What is a fat embolism syndrome?
A fat embolismis a type of embolism that is often caused by physical trauma such as fracture of long bones, soft tissue trauma, burns, Liposuction, Bone marrow biopsy, Pancreatitis, Diabetes mellitus and/or High dose steroid therapy
Unlike emboli that arise from thrombi (blood clots), fat emboli are small and multiple, and thus have widespread effects.
Fat embolism syndrome (FES) is distinct from the presence of fat emboli. Symptoms usually occur 1–3 days after a traumatic injury and are predominantly pulmonary (shortness of breath, hypoxemia or lack of oxygen), neurological (agitation, delirium, or coma), dermatological (petechial rash), and haematological (anaemia, low platelets). The syndrome manifests more frequently in closed fractures of the pelvis or long bones.
Fat emboli occur in almost 90% of all Patients with severe injuries to bones, although only 10% of these are symptomatic. The risk of fat embolism syndrome is thought to be reduced by early immobilization of fractures and especially by early operative correction. There is also some evidence that steroid prophylaxis of high-risk patients reduces the incidence. The mortality rate of fat-embolism syndrome is approximately 10–20%.
The most severe problem of fat embolism syndrome is Adult Respiratory Distress Syndrome (ARDS) where the lungs are unable to absorb oxygen properly and Patients become severely hypoxic (lacking in oxygen). It is this group of Patients who will be admitted to the ICU.
Fat emboli can be either traumatic (resulting from fracture of long bones, accidents, or trauma to soft tissue) or non-traumatic (resulting from burns or fatty liver).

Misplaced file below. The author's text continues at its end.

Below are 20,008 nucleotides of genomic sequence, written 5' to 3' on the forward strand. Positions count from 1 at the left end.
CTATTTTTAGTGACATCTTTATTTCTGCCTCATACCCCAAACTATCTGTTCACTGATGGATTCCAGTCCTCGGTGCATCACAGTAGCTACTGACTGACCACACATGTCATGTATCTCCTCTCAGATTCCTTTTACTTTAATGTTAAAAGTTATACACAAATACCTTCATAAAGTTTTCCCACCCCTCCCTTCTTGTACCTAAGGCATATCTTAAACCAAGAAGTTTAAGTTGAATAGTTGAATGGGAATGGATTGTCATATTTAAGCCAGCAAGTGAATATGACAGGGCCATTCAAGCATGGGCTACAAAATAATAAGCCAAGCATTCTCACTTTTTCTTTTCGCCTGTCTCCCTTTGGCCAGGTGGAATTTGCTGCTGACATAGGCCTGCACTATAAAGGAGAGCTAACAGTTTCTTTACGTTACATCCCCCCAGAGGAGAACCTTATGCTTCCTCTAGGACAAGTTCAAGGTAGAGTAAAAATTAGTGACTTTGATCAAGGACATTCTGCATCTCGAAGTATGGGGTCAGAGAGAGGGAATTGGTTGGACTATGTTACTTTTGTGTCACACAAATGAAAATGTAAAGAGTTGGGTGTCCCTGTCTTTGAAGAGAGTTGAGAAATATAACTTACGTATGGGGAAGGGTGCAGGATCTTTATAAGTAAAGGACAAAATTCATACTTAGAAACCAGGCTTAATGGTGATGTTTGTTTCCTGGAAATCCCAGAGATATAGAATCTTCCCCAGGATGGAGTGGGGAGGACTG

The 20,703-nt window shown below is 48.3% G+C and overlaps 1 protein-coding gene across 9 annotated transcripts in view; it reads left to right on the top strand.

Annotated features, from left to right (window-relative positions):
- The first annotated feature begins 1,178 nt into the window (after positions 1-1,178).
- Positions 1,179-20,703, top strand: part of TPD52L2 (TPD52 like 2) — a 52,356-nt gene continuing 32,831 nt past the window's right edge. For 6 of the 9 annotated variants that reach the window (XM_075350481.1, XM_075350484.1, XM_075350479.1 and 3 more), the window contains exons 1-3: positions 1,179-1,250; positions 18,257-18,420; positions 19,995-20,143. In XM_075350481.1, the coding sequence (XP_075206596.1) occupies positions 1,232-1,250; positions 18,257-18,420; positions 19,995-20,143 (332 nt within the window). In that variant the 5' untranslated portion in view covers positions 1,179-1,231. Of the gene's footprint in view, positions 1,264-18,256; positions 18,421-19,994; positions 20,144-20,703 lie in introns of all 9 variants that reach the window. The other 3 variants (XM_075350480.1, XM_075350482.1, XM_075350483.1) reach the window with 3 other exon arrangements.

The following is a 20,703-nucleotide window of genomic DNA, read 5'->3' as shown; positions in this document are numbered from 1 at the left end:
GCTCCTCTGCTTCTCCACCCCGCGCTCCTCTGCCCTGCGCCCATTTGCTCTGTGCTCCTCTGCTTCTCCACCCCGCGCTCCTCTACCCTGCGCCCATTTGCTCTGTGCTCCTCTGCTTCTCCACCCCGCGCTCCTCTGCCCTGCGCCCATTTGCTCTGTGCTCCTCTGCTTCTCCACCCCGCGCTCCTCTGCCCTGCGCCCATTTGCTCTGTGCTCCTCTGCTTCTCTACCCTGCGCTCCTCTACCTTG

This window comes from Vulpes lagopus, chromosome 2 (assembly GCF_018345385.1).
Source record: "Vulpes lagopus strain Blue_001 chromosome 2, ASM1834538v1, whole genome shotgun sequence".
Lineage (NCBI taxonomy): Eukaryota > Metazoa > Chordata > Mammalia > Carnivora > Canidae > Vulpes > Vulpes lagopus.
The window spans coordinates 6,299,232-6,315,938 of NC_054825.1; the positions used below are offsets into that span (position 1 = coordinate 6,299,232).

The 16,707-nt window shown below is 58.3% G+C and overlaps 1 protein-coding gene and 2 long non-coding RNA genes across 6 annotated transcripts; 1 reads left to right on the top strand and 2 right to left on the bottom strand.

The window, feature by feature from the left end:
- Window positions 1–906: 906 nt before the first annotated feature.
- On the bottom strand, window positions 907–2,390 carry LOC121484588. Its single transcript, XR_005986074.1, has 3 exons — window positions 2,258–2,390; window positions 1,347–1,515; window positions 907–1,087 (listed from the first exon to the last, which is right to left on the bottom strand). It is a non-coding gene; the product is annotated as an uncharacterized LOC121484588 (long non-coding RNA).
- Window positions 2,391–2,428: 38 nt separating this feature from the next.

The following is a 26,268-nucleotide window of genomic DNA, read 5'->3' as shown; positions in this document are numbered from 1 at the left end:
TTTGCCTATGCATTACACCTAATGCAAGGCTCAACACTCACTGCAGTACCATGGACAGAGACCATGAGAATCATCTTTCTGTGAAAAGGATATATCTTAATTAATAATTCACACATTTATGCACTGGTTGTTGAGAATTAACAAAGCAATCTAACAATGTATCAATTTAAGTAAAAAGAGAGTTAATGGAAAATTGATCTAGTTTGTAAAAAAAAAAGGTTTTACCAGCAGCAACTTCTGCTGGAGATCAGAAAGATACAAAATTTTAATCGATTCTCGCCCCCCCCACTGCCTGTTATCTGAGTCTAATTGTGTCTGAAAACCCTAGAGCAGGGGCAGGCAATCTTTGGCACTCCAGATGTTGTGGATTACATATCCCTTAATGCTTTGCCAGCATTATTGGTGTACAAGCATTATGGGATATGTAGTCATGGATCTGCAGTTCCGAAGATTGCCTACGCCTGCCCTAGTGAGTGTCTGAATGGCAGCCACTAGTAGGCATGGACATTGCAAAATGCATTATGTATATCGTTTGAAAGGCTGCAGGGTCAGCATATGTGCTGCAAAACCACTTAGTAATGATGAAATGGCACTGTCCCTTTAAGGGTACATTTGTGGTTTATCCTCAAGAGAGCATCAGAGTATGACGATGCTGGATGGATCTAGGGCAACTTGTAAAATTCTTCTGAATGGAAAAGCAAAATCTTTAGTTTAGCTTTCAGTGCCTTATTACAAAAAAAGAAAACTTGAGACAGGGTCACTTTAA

- What happens in Intensive Care?
- How long will your loved one remain in ICU
What are the symptoms?
A thorough knowledge of the signs and symptoms of the syndrome and a high index of suspicion are needed if the diagnosis is to be made. An asymptomatic latent period of about 12–48 hours precedes the clinical manifestations. The fulminant form presents as acute cor pulmonale(enlarged right ventricle of the heart), respiratory failure, and/or embolic phenomena leading to death within a few hours of injury.
Clinical fat embolism syndrome presents with tachycardia, tachypnea, elevated temperature, hypoxemia(lack of oxygen), hypocapnia, thrombocytopenia(low platelets in blood), and occasionally mild neurological symptoms.
A petechial rash that appears on the upper anterior portion of the body, including the chest, neck, upper arm, axilla, shoulder, oral mucousa and conjunctivae is considered to be a pathognomonic sign of FES, however, it appears late and often disappears within hours. It results from occlusion of dermal capillaries by fat, and increased capillary fragility.
Central nervous system (CNS) signs, including a change in level of consciousness, are not uncommon. They are usually nonspecific and have the features of diffuse encephalopathy: acute confusion, stupor, coma, rigidity, or convulsions. Cerebral edema(swelling of the brain) contributes to the neurologic deterioration. Hypoxemia(lack of oxygen) is present in nearly all Patients with FES, often to a PaO2(oxygenation in blood) of well below 60 mmHg. Acute cor pulmonale(enlarged right ventricle of the heart) is manifested by respiratory distress, hypoxemia(lack of oxygen), hypotension(low blood pressure) and elevated central venous pressure.
The Chest X-ray may show evenly distributed, fleck-like pulmonary shadows (Snow Storm appearance), increased pulmonary markings and dilatation(enlargement) of the right side of the heart.